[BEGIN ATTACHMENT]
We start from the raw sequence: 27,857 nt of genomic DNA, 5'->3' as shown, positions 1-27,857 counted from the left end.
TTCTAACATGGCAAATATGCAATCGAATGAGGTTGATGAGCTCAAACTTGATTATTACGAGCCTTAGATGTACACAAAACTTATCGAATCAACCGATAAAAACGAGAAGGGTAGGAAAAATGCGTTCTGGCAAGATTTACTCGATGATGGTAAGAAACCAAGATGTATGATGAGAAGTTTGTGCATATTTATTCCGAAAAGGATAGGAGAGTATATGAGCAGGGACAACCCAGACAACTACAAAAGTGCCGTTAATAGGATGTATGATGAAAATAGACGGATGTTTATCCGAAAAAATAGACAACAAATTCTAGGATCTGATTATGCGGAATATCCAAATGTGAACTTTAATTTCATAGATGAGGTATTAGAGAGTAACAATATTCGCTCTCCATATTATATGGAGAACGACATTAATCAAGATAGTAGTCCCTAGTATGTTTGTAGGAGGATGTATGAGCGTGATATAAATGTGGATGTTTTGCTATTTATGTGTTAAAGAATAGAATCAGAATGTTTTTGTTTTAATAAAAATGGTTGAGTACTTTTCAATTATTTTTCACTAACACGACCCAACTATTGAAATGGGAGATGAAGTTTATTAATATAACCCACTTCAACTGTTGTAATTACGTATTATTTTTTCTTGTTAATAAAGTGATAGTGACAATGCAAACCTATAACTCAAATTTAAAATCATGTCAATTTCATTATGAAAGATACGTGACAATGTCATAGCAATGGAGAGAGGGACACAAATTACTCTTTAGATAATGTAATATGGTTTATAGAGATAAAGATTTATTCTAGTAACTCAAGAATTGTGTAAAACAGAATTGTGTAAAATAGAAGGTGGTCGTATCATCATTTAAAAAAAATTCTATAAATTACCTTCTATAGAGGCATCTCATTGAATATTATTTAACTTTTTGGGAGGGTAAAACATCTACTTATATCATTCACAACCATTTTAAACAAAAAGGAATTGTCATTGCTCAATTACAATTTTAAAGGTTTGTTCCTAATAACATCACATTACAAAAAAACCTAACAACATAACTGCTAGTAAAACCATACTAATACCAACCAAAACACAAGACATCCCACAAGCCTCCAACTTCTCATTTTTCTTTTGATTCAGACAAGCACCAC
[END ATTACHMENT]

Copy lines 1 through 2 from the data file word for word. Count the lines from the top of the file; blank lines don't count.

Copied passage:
We start from the raw sequence: 27,857 nt of genomic DNA, 5'->3' as shown, positions 1-27,857 counted from the left end.
TTCTAACATGGCAAATATGCAATCGAATGAGGTTGATGAGCTCAAACTTGATTATTACGAGCCTTAGATGTACACAAAACTTATCGAATCAACCGATAAAAACGAGAAGGGTAGGAAAAATGCGTTCTGGCAAGATTTACTCGATGATGGTAAGAAACCAAGATGTATGATGAGAAGTTTGTGCATATTTATTCCGAAAAGGATAGGAGAGTATATGAGCAGGGACAACCCAGACAACTACAAAAGTGCCGTTAATAGGATGTATGATGAAAATAGACGGATGTTTATCCGAAAAAATAGACAACAAATTCTAGGATCTGATTATGCGGAATATCCAAATGTGAACTTTAATTTCATAGATGAGGTATTAGAGAGTAACAATATTCGCTCTCCATATTATATGGAGAACGACATTAATCAAGATAGTAGTCCCTAGTATGTTTGTAGGAGGATGTATGAGCGTGATATAAATGTGGATGTTTTGCTATTTATGTGTTAAAGAATAGAATCAGAATGTTTTTGTTTTAATAAAAATGGTTGAGTACTTTTCAATTATTTTTCACTAACACGACCCAACTATTGAAATGGGAGATGAAGTTTATTAATATAACCCACTTCAACTGTTGTAATTACGTATTATTTTTTCTTGTTAATAAAGTGATAGTGACAATGCAAACCTATAACTCAAATTTAAAATCATGTCAATTTCATTATGAAAGATACGTGACAATGTCATAGCAATGGAGAGAGGGACACAAATTACTCTTTAGATAATGTAATATGGTTTATAGAGATAAAGATTTATTCTAGTAACTCAAGAATTGTGTAAAACAGAATTGTGTAAAATAGAAGGTGGTCGTATCATCATTTAAAAAAAATTCTATAAATTACCTTCTATAGAGGCATCTCATTGAATATTATTTAACTTTTTGGGAGGGTAAAACATCTACTTATATCATTCACAACCATTTTAAACAAAAAGGAATTGTCATTGCTCAATTACAATTTTAAAGGTTTGTTCCTAATAACATCACATTACAAAAAAACCTAACAACATAACTGCTAGTAAAACCATACTAATACCAACCAAAACACAAGACATCCCACAAGCCTCCAACTTCTCATTTTTCTTTTGATTCAGACAAGCACCAC